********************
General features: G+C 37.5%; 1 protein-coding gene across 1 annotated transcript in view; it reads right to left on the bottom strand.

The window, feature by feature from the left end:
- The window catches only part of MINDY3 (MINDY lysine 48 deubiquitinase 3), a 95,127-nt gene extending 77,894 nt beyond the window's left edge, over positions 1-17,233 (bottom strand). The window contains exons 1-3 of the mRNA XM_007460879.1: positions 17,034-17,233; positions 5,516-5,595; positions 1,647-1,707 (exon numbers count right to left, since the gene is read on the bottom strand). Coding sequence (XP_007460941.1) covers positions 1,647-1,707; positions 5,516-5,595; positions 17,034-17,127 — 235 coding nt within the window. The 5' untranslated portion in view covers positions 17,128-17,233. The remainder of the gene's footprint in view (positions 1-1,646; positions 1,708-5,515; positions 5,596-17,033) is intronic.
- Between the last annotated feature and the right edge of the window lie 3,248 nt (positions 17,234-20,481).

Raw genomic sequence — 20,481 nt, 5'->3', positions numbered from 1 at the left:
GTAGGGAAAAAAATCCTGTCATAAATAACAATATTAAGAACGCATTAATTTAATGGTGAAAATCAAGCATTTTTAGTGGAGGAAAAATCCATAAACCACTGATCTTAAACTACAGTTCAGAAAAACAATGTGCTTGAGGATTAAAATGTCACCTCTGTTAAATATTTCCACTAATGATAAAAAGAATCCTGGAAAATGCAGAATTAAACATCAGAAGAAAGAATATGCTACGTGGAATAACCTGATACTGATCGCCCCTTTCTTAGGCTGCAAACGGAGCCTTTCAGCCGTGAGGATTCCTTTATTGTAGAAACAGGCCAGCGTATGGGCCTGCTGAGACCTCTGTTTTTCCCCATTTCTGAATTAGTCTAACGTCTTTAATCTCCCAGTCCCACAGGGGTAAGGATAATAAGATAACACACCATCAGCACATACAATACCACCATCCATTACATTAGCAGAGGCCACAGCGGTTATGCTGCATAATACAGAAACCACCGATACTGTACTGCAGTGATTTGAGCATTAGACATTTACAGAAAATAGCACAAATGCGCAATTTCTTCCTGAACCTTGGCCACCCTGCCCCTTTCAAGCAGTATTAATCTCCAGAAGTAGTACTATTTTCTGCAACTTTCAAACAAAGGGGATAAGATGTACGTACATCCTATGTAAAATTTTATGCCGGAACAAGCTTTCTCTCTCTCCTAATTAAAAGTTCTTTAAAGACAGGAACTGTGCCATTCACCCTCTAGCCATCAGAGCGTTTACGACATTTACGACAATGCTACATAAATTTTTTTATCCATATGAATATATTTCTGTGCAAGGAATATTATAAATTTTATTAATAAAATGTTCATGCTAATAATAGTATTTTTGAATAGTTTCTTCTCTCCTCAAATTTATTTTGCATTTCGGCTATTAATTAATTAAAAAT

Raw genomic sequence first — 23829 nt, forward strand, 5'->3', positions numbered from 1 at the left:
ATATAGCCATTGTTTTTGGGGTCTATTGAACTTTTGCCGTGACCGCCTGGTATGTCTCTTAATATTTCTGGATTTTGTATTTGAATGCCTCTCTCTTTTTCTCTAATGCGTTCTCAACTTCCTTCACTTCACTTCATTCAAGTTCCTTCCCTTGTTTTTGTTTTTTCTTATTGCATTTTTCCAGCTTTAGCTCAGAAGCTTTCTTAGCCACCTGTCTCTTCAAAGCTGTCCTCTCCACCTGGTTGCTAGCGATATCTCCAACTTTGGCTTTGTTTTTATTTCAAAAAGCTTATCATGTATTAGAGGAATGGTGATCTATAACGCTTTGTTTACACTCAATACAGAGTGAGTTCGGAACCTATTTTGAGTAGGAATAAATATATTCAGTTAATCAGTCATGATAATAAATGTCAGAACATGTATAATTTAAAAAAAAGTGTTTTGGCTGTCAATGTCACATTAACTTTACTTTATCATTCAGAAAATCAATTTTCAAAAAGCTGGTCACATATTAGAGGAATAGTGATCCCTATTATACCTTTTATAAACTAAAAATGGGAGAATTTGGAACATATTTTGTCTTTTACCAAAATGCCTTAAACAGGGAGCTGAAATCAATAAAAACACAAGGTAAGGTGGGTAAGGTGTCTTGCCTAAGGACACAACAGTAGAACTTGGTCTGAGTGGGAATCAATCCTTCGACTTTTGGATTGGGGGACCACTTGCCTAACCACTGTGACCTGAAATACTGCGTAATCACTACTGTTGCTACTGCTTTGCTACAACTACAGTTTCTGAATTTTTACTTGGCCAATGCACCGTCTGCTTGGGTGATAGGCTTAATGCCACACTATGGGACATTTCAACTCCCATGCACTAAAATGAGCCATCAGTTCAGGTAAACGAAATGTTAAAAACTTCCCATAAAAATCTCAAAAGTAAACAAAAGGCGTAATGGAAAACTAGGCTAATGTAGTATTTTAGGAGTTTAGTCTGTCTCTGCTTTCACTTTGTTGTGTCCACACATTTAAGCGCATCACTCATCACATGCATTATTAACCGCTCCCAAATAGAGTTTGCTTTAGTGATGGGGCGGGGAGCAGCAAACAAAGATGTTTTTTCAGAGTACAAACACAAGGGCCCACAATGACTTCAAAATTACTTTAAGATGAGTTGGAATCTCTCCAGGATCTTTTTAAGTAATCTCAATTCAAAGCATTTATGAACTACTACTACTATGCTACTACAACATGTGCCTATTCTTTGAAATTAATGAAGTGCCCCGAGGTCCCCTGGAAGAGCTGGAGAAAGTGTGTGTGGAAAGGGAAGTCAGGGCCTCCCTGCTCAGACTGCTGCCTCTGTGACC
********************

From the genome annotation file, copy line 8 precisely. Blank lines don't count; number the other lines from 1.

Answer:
ATATAGCCATTGTTTTTGGGGTCTATTGAACTTTTGCCGTGACCGCCTGGTATGTCTCTTAATATTTCTGGATTTTGTATTTGAATGCCTCTCTCTTTTTCTCTAATGCGTTCTCAACTTCCTTCACTTCACTTCATTCAAGTTCCTTCCCTTGTTTTTGTTTTTTCTTATTGCATTTTTCCAGCTTTAGCTCAGAAGCTTTCTTAGCCACCTGTCTCTTCAAAGCTGTCCTCTCCACCTGGTTGCTAGCGATATCTCCAACTTTGGCTTTGTTTTTATTTCAAAAAGCTTATCATGTATTAGAGGAATGGTGATCTATAACGCTTTGTTTACACTCAATACAGAGTGAGTTCGGAACCTATTTTGAGTAGGAATAAATATATTCAGTTAATCAGTCATGATAATAAATGTCAGAACATGTATAATTTAAAAAAAAGTGTTTTGGCTGTCAATGTCACATTAACTTTACTTTATCATTCAGAAAATCAATTTTCAAAAAGCTGGTCACATATTAGAGGAATAGTGATCCCTATTATACCTTTTATAAACTAAAAATGGGAGAATTTGGAACATATTTTGTCTTTTACCAAAATGCCTTAAACAGGGAGCTGAAATCAATAAAAACACAAGGTAAGGTGGGTAAGGTGTCTTGCCTAAGGACACAACAGTAGAACTTGGTCTGAGTGGGAATCAATCCTTCGACTTTTGGATTGGGGGACCACTTGCCTAACCACTGTGACCTGAAATACTGCGTAATCACTACTGTTGCTACTGCTTTGCTACAACTACAGTTTCTGAATTTTTACTTGGCCAATGCACCGTCTGCTTGGGTGATAGGCTTAATGCCACACTATGGGACATTTCAACTCCCATGCACTAAAATGAGCCATCAGTTCAGGTAAACGAAATGTTAAAAACTTCCCATAAAAATCTCAAAAGTAAACAAAAGGCGTAATGGAAAACTAGGCTAATGTAGTATTTTAGGAGTTTAGTCTGTCTCTGCTTTCACTTTGTTGTGTCCACACATTTAAGCGCATCACTCATCACATGCATTATTAACCGCTCCCAAATAGAGTTTGCTTTAGTGATGGGGCGGGGAGCAGCAAACAAAGATGTTTTTTCAGAGTACAAACACAAGGGCCCACAATGACTTCAAAATTACTTTAAGATGAGTTGGAATCTCTCCAGGATCTTTTTAAGTAATCTCAATTCAAAGCATTTATGAACTACTACTACTATGCTACTACAACATGTGCCTATTCTTTGAAATTAATGAAGTGCCCCGAGGTCCCCTGGAAGAGCTGGAGAAAGTGTGTGTGGAAAGGGAAGTCAGGGCCTCCCTGCTCAGACTGCTGCCTCTGTGACC